The Titanic was unsinkable–all had been assured of this fact. More so of the men and women aboard watched this statement made by the line officials and owners. A few of the stronger minded went back to bed. Five minutes later Captain Smith realized that the ship was doomed and ordered the wireless operator to send out the distress signal. The message went flashing through the air. All were told that danger was imminent, some heeded and grasping the first -clothing they could find they, rushed on deck, others refused to come out.
On deck boat crews were at their posts, big boats had been swung around ready to be put over the side. Women and children were picked up bodily and thrown into them. The rule of the sea “ Women and children first” was being enforced. One after another the boats went over the side. Then a cry was sent up “ There are no more boats.” Consternation seized upon all that remained. They had believed there would be room enough for all. Many leaped into the icy waters, then fearful that they would be dragged to death in the swirling suction that would follow.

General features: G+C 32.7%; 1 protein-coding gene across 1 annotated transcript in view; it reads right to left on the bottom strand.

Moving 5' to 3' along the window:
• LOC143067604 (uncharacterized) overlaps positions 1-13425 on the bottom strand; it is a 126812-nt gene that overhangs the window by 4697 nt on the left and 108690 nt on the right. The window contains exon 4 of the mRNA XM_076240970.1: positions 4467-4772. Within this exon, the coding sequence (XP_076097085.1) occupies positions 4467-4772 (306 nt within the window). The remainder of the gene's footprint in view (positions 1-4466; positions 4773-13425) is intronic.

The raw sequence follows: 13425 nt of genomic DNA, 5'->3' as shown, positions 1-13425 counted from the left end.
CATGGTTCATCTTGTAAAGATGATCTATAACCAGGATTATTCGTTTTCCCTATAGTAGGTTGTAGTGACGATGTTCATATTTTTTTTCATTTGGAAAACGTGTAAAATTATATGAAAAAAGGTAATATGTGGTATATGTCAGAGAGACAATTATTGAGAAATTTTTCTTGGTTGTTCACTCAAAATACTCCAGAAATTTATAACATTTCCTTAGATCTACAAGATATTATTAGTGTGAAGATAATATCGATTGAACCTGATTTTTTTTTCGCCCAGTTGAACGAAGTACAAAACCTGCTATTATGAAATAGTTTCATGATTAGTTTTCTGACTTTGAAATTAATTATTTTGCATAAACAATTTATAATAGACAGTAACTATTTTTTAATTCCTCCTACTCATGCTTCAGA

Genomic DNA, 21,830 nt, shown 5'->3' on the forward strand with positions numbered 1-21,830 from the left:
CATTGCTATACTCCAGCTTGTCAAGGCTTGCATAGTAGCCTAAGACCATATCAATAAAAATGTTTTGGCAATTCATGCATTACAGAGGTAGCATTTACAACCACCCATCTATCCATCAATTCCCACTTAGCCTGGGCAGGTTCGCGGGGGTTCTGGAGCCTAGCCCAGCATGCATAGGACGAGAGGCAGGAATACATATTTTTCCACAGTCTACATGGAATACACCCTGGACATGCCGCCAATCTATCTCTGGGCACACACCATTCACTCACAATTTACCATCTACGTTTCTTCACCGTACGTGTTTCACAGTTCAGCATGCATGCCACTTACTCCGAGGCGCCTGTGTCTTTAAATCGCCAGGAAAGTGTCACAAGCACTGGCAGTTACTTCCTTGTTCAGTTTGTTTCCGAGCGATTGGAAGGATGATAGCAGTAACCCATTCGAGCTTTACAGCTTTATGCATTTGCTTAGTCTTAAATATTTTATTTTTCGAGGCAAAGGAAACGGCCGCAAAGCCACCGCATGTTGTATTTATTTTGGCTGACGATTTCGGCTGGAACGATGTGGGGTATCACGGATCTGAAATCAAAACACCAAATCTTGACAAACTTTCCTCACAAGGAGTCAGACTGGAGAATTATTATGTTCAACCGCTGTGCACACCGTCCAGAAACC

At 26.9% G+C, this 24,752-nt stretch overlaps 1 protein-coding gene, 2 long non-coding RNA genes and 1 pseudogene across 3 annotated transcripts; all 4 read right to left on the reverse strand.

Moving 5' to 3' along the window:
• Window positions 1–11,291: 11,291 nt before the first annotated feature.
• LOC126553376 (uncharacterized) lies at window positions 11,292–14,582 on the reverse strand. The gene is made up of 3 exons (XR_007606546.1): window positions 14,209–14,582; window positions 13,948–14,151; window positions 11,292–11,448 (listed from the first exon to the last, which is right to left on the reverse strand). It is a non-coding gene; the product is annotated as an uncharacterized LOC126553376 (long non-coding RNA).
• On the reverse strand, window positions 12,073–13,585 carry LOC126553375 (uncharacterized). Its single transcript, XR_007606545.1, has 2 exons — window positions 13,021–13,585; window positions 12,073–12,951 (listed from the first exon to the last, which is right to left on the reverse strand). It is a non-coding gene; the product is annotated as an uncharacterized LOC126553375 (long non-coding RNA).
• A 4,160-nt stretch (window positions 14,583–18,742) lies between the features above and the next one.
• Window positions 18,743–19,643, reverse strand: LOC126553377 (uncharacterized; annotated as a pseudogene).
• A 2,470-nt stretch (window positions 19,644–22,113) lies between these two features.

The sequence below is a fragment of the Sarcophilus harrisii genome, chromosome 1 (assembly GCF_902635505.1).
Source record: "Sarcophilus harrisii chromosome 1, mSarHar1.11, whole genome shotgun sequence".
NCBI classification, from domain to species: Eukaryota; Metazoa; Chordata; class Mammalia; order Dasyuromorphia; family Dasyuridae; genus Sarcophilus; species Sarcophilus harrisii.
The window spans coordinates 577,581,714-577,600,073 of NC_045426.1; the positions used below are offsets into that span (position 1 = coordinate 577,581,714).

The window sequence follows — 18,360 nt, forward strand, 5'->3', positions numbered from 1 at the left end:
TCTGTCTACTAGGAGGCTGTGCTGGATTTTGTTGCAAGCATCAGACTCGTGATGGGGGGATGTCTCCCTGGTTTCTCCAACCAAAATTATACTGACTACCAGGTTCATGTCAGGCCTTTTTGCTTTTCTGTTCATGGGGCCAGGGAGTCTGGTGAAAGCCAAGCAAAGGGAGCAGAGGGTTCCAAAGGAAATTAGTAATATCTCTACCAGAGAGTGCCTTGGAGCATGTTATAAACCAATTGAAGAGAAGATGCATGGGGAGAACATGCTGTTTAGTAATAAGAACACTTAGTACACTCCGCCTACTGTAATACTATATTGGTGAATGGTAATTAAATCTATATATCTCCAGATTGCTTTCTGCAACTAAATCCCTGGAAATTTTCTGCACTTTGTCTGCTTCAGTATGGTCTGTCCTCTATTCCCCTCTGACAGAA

Men began to leap into the ice-filled ocean. They jumped in groups, seemingly to an agreed signal, according to story oi survivors. Some who jumped were saved coming up near life boats they were dragged into them by occupants. Slowly, steadily and majestically the liner sink. One deck after another submerged. Whether the boilers exploded is a question. Few of the women rescued had sufficient clothing and they shivered in the bitter cold blasts that came from the great field of ice which surrounded them. Bunches and cakes of drifting ice crushed and thundered bringing stark terror to the helpless victims.
None of the boats were fully manned, sailors had stood aside deliberately refusing life, that women might have an opening for safety, although their places were in the boats. Daybreak found the little flotilla bobbing and tossing on the surface of the ocean. It was not known whether help was coming. About 4.30 a.m., Monday the survivors were picked up by the Carpathia. Among the Canadians: M. Hays, president of the G.T.R. ; Thornton Davidson, Montreal; “ Quigg.” Baxter, Montreal; J. Hudson Allison, Mrs. Allison and daughter, Montreal ; H. Markland, Molson, Montreal; Vivien Payne, Montreal; J. R. Levy, Montreal; Dr. Pain, Hamilton ; Hugh ‘Ross, Toronto and Winnipeg ; Mark Fortune, Winnipeg.